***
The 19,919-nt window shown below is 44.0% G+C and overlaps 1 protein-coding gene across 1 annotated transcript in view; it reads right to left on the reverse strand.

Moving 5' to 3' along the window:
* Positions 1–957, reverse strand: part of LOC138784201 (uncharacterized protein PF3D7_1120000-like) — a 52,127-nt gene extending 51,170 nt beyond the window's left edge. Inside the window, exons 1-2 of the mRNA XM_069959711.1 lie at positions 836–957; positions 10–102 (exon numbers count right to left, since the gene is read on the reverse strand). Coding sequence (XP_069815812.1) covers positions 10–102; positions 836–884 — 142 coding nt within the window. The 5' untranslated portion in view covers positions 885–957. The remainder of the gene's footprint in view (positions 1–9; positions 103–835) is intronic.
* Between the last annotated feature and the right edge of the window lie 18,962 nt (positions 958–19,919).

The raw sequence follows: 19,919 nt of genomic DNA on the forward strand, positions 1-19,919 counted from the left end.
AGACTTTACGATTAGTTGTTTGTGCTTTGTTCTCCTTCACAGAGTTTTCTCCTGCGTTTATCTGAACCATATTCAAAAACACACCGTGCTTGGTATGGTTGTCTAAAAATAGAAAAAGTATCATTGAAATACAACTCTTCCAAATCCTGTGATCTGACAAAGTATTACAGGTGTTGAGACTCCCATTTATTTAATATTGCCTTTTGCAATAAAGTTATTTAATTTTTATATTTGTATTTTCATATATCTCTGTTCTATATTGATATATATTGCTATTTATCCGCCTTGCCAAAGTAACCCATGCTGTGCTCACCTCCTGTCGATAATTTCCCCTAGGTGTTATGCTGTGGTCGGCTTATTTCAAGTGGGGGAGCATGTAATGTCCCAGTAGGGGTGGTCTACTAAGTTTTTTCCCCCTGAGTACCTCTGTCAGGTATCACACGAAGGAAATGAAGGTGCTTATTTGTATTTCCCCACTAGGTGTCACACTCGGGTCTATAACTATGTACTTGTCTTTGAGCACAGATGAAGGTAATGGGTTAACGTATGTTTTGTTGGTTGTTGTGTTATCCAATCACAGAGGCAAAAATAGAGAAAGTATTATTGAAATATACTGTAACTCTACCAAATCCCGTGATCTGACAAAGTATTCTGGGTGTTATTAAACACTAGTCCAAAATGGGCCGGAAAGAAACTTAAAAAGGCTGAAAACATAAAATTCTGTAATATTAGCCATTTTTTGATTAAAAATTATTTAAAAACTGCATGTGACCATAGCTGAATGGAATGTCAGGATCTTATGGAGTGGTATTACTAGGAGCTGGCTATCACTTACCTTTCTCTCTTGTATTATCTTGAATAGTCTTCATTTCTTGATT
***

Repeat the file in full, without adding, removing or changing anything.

The 19,919-nt window shown below is 44.0% G+C and overlaps 1 protein-coding gene across 1 annotated transcript in view; it reads right to left on the reverse strand.

Moving 5' to 3' along the window:
* Positions 1–957, reverse strand: part of LOC138784201 (uncharacterized protein PF3D7_1120000-like) — a 52,127-nt gene extending 51,170 nt beyond the window's left edge. Inside the window, exons 1-2 of the mRNA XM_069959711.1 lie at positions 836–957; positions 10–102 (exon numbers count right to left, since the gene is read on the reverse strand). Coding sequence (XP_069815812.1) covers positions 10–102; positions 836–884 — 142 coding nt within the window. The 5' untranslated portion in view covers positions 885–957. The remainder of the gene's footprint in view (positions 1–9; positions 103–835) is intronic.
* Between the last annotated feature and the right edge of the window lie 18,962 nt (positions 958–19,919).

The raw sequence follows: 19,919 nt of genomic DNA on the forward strand, positions 1-19,919 counted from the left end.
AGACTTTACGATTAGTTGTTTGTGCTTTGTTCTCCTTCACAGAGTTTTCTCCTGCGTTTATCTGAACCATATTCAAAAACACACCGTGCTTGGTATGGTTGTCTAAAAATAGAAAAAGTATCATTGAAATACAACTCTTCCAAATCCTGTGATCTGACAAAGTATTACAGGTGTTGAGACTCCCATTTATTTAATATTGCCTTTTGCAATAAAGTTATTTAATTTTTATATTTGTATTTTCATATATCTCTGTTCTATATTGATATATATTGCTATTTATCCGCCTTGCCAAAGTAACCCATGCTGTGCTCACCTCCTGTCGATAATTTCCCCTAGGTGTTATGCTGTGGTCGGCTTATTTCAAGTGGGGGAGCATGTAATGTCCCAGTAGGGGTGGTCTACTAAGTTTTTTCCCCCTGAGTACCTCTGTCAGGTATCACACGAAGGAAATGAAGGTGCTTATTTGTATTTCCCCACTAGGTGTCACACTCGGGTCTATAACTATGTACTTGTCTTTGAGCACAGATGAAGGTAATGGGTTAACGTATGTTTTGTTGGTTGTTGTGTTATCCAATCACAGAGGCAAAAATAGAGAAAGTATTATTGAAATATACTGTAACTCTACCAAATCCCGTGATCTGACAAAGTATTCTGGGTGTTATTAAACACTAGTCCAAAATGGGCCGGAAAGAAACTTAAAAAGGCTGAAAACATAAAATTCTGTAATATTAGCCATTTTTTGATTAAAAATTATTTAAAAACTGCATGTGACCATAGCTGAATGGAATGTCAGGATCTTATGGAGTGGTATTACTAGGAGCTGGCTATCACTTACCTTTCTCTCTTGTATTATCTTGAATAGTCTTCATTTCTTGATT